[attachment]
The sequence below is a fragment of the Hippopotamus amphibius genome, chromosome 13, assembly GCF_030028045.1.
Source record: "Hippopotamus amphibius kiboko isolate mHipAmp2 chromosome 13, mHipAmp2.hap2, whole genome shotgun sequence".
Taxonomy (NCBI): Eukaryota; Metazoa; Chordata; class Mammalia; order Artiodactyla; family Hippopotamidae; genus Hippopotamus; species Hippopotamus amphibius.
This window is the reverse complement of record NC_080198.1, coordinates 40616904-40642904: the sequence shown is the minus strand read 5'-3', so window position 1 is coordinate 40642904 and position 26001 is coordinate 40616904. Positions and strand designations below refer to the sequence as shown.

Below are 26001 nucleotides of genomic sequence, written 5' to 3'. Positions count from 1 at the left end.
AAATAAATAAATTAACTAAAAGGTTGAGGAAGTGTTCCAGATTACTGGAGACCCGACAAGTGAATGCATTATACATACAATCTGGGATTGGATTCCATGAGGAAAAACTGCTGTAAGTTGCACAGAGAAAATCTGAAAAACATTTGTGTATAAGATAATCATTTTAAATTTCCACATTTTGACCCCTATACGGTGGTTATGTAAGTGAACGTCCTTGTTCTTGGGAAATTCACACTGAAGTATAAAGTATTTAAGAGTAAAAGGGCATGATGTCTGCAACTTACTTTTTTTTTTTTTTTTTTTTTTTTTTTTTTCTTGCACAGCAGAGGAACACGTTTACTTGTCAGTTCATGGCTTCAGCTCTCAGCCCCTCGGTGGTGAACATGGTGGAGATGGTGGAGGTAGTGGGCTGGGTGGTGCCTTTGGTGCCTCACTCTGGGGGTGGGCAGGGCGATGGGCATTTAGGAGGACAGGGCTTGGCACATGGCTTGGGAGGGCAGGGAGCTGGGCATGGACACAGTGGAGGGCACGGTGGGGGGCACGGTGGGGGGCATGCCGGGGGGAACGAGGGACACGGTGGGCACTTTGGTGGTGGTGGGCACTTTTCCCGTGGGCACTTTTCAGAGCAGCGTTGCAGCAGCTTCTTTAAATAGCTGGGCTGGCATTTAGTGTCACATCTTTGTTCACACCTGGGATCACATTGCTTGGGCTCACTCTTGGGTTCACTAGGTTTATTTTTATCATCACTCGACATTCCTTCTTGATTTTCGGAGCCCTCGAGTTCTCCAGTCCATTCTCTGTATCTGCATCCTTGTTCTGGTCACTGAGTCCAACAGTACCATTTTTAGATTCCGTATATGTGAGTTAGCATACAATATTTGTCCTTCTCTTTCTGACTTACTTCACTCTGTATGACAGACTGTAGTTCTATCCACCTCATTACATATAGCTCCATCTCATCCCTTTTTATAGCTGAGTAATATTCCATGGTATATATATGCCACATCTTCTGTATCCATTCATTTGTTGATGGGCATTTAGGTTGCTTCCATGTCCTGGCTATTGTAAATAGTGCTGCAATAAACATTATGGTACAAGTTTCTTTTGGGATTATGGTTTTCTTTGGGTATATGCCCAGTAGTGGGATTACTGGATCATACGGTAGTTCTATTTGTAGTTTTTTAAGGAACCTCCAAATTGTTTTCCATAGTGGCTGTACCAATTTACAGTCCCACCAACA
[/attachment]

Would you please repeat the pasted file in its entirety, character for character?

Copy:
The sequence below is a fragment of the Hippopotamus amphibius genome, chromosome 13, assembly GCF_030028045.1.
Source record: "Hippopotamus amphibius kiboko isolate mHipAmp2 chromosome 13, mHipAmp2.hap2, whole genome shotgun sequence".
Taxonomy (NCBI): Eukaryota; Metazoa; Chordata; class Mammalia; order Artiodactyla; family Hippopotamidae; genus Hippopotamus; species Hippopotamus amphibius.
This window is the reverse complement of record NC_080198.1, coordinates 40616904-40642904: the sequence shown is the minus strand read 5'-3', so window position 1 is coordinate 40642904 and position 26001 is coordinate 40616904. Positions and strand designations below refer to the sequence as shown.

Below are 26001 nucleotides of genomic sequence, written 5' to 3'. Positions count from 1 at the left end.
AAATAAATAAATTAACTAAAAGGTTGAGGAAGTGTTCCAGATTACTGGAGACCCGACAAGTGAATGCATTATACATACAATCTGGGATTGGATTCCATGAGGAAAAACTGCTGTAAGTTGCACAGAGAAAATCTGAAAAACATTTGTGTATAAGATAATCATTTTAAATTTCCACATTTTGACCCCTATACGGTGGTTATGTAAGTGAACGTCCTTGTTCTTGGGAAATTCACACTGAAGTATAAAGTATTTAAGAGTAAAAGGGCATGATGTCTGCAACTTACTTTTTTTTTTTTTTTTTTTTTTTTTTTTTTCTTGCACAGCAGAGGAACACGTTTACTTGTCAGTTCATGGCTTCAGCTCTCAGCCCCTCGGTGGTGAACATGGTGGAGATGGTGGAGGTAGTGGGCTGGGTGGTGCCTTTGGTGCCTCACTCTGGGGGTGGGCAGGGCGATGGGCATTTAGGAGGACAGGGCTTGGCACATGGCTTGGGAGGGCAGGGAGCTGGGCATGGACACAGTGGAGGGCACGGTGGGGGGCACGGTGGGGGGCATGCCGGGGGGAACGAGGGACACGGTGGGCACTTTGGTGGTGGTGGGCACTTTTCCCGTGGGCACTTTTCAGAGCAGCGTTGCAGCAGCTTCTTTAAATAGCTGGGCTGGCATTTAGTGTCACATCTTTGTTCACACCTGGGATCACATTGCTTGGGCTCACTCTTGGGTTCACTAGGTTTATTTTTATCATCACTCGACATTCCTTCTTGATTTTCGGAGCCCTCGAGTTCTCCAGTCCATTCTCTGTATCTGCATCCTTGTTCTGGTCACTGAGTCCAACAGTACCATTTTTAGATTCCGTATATGTGAGTTAGCATACAATATTTGTCCTTCTCTTTCTGACTTACTTCACTCTGTATGACAGACTGTAGTTCTATCCACCTCATTACATATAGCTCCATCTCATCCCTTTTTATAGCTGAGTAATATTCCATGGTATATATATGCCACATCTTCTGTATCCATTCATTTGTTGATGGGCATTTAGGTTGCTTCCATGTCCTGGCTATTGTAAATAGTGCTGCAATAAACATTATGGTACAAGTTTCTTTTGGGATTATGGTTTTCTTTGGGTATATGCCCAGTAGTGGGATTACTGGATCATACGGTAGTTCTATTTGTAGTTTTTTAAGGAACCTCCAAATTGTTTTCCATAGTGGCTGTACCAATTTACAGTCCCACCAACA